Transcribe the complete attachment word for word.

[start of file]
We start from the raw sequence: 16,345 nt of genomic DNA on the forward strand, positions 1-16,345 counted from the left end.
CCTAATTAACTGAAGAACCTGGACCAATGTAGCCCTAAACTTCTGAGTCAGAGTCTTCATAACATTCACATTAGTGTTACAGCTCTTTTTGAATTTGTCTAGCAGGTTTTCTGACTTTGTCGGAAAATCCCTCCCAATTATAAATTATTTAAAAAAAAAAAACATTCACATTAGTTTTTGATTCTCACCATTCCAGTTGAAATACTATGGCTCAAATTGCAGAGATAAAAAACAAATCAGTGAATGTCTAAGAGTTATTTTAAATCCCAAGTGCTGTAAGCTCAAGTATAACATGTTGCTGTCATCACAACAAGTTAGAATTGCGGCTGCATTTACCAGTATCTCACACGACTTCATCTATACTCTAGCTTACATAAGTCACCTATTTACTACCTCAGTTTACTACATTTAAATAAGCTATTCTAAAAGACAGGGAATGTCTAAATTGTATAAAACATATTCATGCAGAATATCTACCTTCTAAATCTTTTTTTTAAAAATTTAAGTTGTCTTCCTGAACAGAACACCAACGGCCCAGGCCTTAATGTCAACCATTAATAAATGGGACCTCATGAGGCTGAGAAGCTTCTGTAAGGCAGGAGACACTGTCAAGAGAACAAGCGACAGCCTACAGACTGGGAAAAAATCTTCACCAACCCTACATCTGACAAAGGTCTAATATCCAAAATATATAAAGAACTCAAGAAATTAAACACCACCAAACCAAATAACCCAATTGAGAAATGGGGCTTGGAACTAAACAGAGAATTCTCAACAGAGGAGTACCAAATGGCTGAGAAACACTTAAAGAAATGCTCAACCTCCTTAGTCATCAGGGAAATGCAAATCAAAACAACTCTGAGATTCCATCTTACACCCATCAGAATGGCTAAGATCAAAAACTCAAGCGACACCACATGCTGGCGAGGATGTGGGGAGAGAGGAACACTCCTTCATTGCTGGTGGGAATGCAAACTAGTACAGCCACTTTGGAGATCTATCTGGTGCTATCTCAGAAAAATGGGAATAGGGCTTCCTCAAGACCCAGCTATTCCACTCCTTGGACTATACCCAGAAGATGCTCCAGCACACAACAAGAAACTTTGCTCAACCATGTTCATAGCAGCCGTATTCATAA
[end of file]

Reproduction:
We start from the raw sequence: 16,345 nt of genomic DNA on the forward strand, positions 1-16,345 counted from the left end.
CCTAATTAACTGAAGAACCTGGACCAATGTAGCCCTAAACTTCTGAGTCAGAGTCTTCATAACATTCACATTAGTGTTACAGCTCTTTTTGAATTTGTCTAGCAGGTTTTCTGACTTTGTCGGAAAATCCCTCCCAATTATAAATTATTTAAAAAAAAAAAACATTCACATTAGTTTTTGATTCTCACCATTCCAGTTGAAATACTATGGCTCAAATTGCAGAGATAAAAAACAAATCAGTGAATGTCTAAGAGTTATTTTAAATCCCAAGTGCTGTAAGCTCAAGTATAACATGTTGCTGTCATCACAACAAGTTAGAATTGCGGCTGCATTTACCAGTATCTCACACGACTTCATCTATACTCTAGCTTACATAAGTCACCTATTTACTACCTCAGTTTACTACATTTAAATAAGCTATTCTAAAAGACAGGGAATGTCTAAATTGTATAAAACATATTCATGCAGAATATCTACCTTCTAAATCTTTTTTTTAAAAATTTAAGTTGTCTTCCTGAACAGAACACCAACGGCCCAGGCCTTAATGTCAACCATTAATAAATGGGACCTCATGAGGCTGAGAAGCTTCTGTAAGGCAGGAGACACTGTCAAGAGAACAAGCGACAGCCTACAGACTGGGAAAAAATCTTCACCAACCCTACATCTGACAAAGGTCTAATATCCAAAATATATAAAGAACTCAAGAAATTAAACACCACCAAACCAAATAACCCAATTGAGAAATGGGGCTTGGAACTAAACAGAGAATTCTCAACAGAGGAGTACCAAATGGCTGAGAAACACTTAAAGAAATGCTCAACCTCCTTAGTCATCAGGGAAATGCAAATCAAAACAACTCTGAGATTCCATCTTACACCCATCAGAATGGCTAAGATCAAAAACTCAAGCGACACCACATGCTGGCGAGGATGTGGGGAGAGAGGAACACTCCTTCATTGCTGGTGGGAATGCAAACTAGTACAGCCACTTTGGAGATCTATCTGGTGCTATCTCAGAAAAATGGGAATAGGGCTTCCTCAAGACCCAGCTATTCCACTCCTTGGACTATACCCAGAAGATGCTCCAGCACACAACAAGAAACTTTGCTCAACCATGTTCATAGCAGCCGTATTCATAA